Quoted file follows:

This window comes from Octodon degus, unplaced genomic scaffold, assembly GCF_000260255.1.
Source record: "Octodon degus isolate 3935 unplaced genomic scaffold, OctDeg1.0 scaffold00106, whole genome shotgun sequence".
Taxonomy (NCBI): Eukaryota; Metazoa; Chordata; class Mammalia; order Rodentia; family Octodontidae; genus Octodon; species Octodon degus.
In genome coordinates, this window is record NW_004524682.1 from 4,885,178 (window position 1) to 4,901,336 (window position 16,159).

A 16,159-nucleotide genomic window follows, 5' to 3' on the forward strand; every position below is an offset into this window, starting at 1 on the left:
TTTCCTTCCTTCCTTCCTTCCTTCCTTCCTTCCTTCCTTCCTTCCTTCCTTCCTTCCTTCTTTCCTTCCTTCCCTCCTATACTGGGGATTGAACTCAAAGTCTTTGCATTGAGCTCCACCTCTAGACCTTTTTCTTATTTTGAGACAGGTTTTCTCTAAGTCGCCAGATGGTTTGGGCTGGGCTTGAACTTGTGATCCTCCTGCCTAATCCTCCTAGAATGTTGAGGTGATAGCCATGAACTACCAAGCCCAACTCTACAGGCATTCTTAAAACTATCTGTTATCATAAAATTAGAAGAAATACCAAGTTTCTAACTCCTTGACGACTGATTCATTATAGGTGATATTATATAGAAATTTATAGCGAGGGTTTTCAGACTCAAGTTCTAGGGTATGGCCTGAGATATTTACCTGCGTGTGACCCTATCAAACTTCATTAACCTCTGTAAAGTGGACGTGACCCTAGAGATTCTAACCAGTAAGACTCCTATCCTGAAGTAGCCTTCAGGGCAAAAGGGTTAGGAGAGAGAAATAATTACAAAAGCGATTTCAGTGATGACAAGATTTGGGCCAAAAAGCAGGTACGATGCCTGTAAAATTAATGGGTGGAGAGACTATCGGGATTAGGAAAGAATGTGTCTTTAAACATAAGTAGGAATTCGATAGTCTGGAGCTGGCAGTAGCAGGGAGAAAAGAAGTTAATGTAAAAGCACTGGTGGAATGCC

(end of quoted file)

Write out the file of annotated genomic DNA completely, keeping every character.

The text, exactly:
This window comes from Octodon degus, unplaced genomic scaffold, assembly GCF_000260255.1.
Source record: "Octodon degus isolate 3935 unplaced genomic scaffold, OctDeg1.0 scaffold00106, whole genome shotgun sequence".
Taxonomy (NCBI): Eukaryota; Metazoa; Chordata; class Mammalia; order Rodentia; family Octodontidae; genus Octodon; species Octodon degus.
In genome coordinates, this window is record NW_004524682.1 from 4,885,178 (window position 1) to 4,901,336 (window position 16,159).

A 16,159-nucleotide genomic window follows, 5' to 3' on the forward strand; every position below is an offset into this window, starting at 1 on the left:
TTTCCTTCCTTCCTTCCTTCCTTCCTTCCTTCCTTCCTTCCTTCCTTCCTTCCTTCCTTCTTTCCTTCCTTCCCTCCTATACTGGGGATTGAACTCAAAGTCTTTGCATTGAGCTCCACCTCTAGACCTTTTTCTTATTTTGAGACAGGTTTTCTCTAAGTCGCCAGATGGTTTGGGCTGGGCTTGAACTTGTGATCCTCCTGCCTAATCCTCCTAGAATGTTGAGGTGATAGCCATGAACTACCAAGCCCAACTCTACAGGCATTCTTAAAACTATCTGTTATCATAAAATTAGAAGAAATACCAAGTTTCTAACTCCTTGACGACTGATTCATTATAGGTGATATTATATAGAAATTTATAGCGAGGGTTTTCAGACTCAAGTTCTAGGGTATGGCCTGAGATATTTACCTGCGTGTGACCCTATCAAACTTCATTAACCTCTGTAAAGTGGACGTGACCCTAGAGATTCTAACCAGTAAGACTCCTATCCTGAAGTAGCCTTCAGGGCAAAAGGGTTAGGAGAGAGAAATAATTACAAAAGCGATTTCAGTGATGACAAGATTTGGGCCAAAAAGCAGGTACGATGCCTGTAAAATTAATGGGTGGAGAGACTATCGGGATTAGGAAAGAATGTGTCTTTAAACATAAGTAGGAATTCGATAGTCTGGAGCTGGCAGTAGCAGGGAGAAAAGAAGTTAATGTAAAAGCACTGGTGGAATGCC